translation will involve foreign exchange exposure. The term hidden risk evolves around
the fact that all companies are subject to exchange rate risks, even if they don't do
business with companies using other currencies. A company that is buying supplies from a
local manufacturer might be affected of fluctuating foreign exchange rates if the local
manufacturer is doing business with overseas companies. If a manufacturer goes out of
business, or experience heavy losses, it will affect all the companies it does business
with. The company might not be able to pay its debts, or fulfill its contracts, and all
the companies it does business with will consequently suffer.



Interest Rate Risk.

Interest can be explained as the "charge paid by a borrower for to lender for the use of a
lender's money (Ritter 2000 p. 598)." The interest rate is simply the percentage of the
sum a borrower has to pay the lender on top of the sum which is being lent for an agreed
period of time. For example, if a company borrows £100,000 from a bank at 8% interest
rate with payment due in 12 months. By the end of the 12 months the company then has to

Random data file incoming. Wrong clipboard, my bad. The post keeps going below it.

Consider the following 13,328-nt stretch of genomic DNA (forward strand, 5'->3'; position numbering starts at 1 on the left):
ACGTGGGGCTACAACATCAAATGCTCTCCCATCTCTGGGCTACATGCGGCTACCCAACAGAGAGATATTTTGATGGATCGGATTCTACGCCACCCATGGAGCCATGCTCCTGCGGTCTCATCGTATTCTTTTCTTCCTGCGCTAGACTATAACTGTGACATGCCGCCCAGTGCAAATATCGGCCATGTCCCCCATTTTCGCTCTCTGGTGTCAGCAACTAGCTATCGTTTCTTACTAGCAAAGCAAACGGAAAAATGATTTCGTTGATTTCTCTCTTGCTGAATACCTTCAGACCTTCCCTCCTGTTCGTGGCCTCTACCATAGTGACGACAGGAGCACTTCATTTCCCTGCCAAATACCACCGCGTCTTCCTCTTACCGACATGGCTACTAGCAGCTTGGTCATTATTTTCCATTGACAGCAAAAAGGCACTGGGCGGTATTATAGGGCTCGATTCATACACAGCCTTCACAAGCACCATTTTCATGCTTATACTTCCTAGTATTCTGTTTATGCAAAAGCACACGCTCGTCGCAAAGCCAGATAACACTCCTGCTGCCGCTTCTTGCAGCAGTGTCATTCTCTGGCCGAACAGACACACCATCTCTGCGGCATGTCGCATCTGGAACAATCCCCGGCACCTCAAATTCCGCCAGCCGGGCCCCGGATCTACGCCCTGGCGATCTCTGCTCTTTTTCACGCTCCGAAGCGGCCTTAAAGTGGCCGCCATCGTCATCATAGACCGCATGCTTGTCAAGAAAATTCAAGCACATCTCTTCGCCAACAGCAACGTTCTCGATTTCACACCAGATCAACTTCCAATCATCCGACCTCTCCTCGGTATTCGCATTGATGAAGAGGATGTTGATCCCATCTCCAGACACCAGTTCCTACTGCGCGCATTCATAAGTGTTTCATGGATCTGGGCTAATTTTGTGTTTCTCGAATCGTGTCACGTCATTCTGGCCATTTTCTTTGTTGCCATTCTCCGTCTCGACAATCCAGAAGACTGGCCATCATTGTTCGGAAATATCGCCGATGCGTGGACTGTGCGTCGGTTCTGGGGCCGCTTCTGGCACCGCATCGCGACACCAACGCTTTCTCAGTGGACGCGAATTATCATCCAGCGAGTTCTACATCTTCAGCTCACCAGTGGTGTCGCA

pay the bank £108,000 (Appendix B, i). What types of interest rate risks do multinational
companies face?

One type of interest rate risks is the transaction risk. Since the interest rates
constantly rise and fall companies often fix their interest rates on loans for long
periods of time. As a result of this the company looses money if the interest rate falls
below their fixed rate during the period the loan is for. For example, in 1998 a company
borrows £2,000,000 for a 5 year period with fixed interest rate of 8% payable annually.
Each year the company then has to pay interest of £160,000. If the interest rate in 2000
falls to 6%, the company is still paying 8% interest, and will consequently "loose"
£40,000 annually.

Other types of interest rate risks are translation risk and economic risk. Translation
risk relates to fact that changes in the interest rates will change the value of financial